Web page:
From late February through early April...millions of waterfowl converge across south-central Nebraska on their annual migration north.  Sandhill and Whooping Cranes...along with many varieties of geese and ducks...use farm fields and Nebraska’s river basins and wetlands as a "pit stop" on their journey north.  The cranes and waterfowl are most numerous in the Central Flyway along the Platte River Valley between Lexington and Grand Island. 

How does this convergence of birds relate to the weather?  Their arrival does mark the transition to Spring weather...and by late March and early April...they do take advantage of the return of warm south winds in the atmosphere to aid in their flight north.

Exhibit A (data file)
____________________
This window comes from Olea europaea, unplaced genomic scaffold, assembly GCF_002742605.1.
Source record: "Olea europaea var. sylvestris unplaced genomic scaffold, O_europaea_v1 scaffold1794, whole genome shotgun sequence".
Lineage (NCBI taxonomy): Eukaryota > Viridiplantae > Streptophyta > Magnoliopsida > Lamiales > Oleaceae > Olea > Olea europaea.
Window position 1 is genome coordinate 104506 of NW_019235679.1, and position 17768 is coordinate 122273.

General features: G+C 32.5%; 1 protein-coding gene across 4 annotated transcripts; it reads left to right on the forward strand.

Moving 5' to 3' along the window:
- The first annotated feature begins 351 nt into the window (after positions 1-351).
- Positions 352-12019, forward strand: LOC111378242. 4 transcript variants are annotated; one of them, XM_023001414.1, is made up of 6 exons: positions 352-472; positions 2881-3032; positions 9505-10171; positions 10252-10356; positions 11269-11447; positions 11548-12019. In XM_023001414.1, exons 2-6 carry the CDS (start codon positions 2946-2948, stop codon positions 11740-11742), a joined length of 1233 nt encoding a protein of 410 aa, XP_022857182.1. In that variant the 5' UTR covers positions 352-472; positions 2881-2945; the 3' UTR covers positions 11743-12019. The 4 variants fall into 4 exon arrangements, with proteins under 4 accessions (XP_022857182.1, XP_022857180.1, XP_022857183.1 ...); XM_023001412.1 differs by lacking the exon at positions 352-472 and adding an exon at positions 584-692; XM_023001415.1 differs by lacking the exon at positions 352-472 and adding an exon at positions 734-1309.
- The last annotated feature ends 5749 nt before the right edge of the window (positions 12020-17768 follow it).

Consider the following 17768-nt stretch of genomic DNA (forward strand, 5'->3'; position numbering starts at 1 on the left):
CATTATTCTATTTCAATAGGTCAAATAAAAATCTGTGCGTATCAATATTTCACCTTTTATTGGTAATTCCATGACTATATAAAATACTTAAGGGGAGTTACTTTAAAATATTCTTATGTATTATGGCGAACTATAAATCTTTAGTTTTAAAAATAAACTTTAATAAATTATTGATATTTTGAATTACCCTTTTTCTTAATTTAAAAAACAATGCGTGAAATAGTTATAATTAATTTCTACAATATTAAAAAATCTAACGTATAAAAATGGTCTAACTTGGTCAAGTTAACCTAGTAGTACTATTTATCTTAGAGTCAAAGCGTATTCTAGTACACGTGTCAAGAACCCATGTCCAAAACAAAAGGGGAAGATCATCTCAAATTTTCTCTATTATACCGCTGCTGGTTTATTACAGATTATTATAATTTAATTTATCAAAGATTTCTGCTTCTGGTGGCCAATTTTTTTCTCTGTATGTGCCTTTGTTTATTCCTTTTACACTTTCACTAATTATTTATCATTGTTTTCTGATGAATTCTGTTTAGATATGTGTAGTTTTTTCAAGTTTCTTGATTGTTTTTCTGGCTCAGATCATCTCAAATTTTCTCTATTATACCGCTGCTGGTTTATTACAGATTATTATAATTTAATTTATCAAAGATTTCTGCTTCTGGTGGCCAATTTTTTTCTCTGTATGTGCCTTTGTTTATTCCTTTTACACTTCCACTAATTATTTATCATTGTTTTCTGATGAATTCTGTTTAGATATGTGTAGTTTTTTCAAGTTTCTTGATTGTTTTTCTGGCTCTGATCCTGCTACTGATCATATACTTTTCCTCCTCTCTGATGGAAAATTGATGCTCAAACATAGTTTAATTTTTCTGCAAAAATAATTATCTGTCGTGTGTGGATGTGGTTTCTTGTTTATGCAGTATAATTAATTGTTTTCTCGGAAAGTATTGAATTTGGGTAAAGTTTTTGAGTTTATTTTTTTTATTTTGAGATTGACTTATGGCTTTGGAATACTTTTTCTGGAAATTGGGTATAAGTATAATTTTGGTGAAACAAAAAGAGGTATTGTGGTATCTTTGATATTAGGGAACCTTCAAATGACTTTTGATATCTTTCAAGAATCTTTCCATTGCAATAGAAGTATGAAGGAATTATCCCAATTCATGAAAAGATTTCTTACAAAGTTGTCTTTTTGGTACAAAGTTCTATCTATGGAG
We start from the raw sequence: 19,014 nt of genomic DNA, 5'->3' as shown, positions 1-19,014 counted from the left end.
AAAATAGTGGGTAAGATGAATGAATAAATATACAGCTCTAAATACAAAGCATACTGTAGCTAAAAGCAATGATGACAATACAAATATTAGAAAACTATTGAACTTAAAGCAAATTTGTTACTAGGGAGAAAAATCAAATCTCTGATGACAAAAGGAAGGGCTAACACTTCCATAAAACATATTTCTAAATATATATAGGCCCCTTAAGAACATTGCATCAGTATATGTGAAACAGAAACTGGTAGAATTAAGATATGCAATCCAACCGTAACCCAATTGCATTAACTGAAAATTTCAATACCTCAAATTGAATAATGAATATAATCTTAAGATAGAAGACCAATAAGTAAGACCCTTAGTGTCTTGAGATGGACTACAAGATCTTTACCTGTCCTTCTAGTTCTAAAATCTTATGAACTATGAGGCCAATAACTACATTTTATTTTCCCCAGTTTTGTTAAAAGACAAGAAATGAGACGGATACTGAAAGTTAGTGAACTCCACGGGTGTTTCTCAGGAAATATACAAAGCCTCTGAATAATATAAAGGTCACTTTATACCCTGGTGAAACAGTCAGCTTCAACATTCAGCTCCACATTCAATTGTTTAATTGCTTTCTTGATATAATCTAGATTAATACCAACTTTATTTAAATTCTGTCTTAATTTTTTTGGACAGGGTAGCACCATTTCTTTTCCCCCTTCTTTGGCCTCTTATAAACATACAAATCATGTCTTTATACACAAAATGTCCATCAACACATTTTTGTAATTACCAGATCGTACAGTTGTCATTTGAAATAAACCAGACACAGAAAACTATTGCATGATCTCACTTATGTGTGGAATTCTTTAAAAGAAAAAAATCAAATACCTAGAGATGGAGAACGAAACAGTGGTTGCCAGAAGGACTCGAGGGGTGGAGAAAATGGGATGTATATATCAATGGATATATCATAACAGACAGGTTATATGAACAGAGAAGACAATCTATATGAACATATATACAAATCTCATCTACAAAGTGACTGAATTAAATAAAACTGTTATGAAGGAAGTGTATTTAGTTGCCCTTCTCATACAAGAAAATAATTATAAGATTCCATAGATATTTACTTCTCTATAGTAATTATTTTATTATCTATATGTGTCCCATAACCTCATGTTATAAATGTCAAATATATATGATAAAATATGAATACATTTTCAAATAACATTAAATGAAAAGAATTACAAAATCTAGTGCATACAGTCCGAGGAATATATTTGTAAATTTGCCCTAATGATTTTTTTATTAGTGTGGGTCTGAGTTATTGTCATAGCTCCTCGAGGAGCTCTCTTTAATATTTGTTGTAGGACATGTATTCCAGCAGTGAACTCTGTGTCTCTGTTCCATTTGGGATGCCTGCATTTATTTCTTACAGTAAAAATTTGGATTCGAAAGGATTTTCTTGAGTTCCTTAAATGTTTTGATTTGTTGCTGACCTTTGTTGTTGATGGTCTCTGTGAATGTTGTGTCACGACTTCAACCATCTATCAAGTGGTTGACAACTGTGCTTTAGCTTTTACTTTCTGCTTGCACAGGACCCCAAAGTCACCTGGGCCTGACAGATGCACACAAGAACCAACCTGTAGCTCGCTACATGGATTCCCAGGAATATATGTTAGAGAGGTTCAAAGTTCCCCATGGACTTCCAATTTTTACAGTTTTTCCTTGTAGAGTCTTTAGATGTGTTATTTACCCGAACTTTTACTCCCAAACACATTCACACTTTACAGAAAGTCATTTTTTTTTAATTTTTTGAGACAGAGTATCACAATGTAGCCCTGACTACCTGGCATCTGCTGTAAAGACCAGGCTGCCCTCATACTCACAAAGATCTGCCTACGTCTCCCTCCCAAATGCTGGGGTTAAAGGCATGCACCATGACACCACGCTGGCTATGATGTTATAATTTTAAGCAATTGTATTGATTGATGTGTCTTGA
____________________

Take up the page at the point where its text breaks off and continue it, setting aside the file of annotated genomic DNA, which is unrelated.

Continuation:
One aspect the folks in meteorology deal with during the migration is the increase in what we call "clutter" on radar displays.  Due to their larger size...the waterfowl create a large "target" that appears on radar.  Not only do we have larger "targets"...but when you add in the large numbers of birds...the radar screen gets quite busy...especially along the Platte River Basin and surrounding wetlands. 

The brief animated graphic shows the birds in action during one afternoon last week.  Note the continuous activity along the Platte River from near Elm Creek to Grand Island.  "Bursts" of  waterfowl are also noted tracking over Kearney from the Funk Waterfowl Production Area northeast of Holdrege...with other small "bursts" noted in the wetlands areas near Clay Center, Nebraska. 
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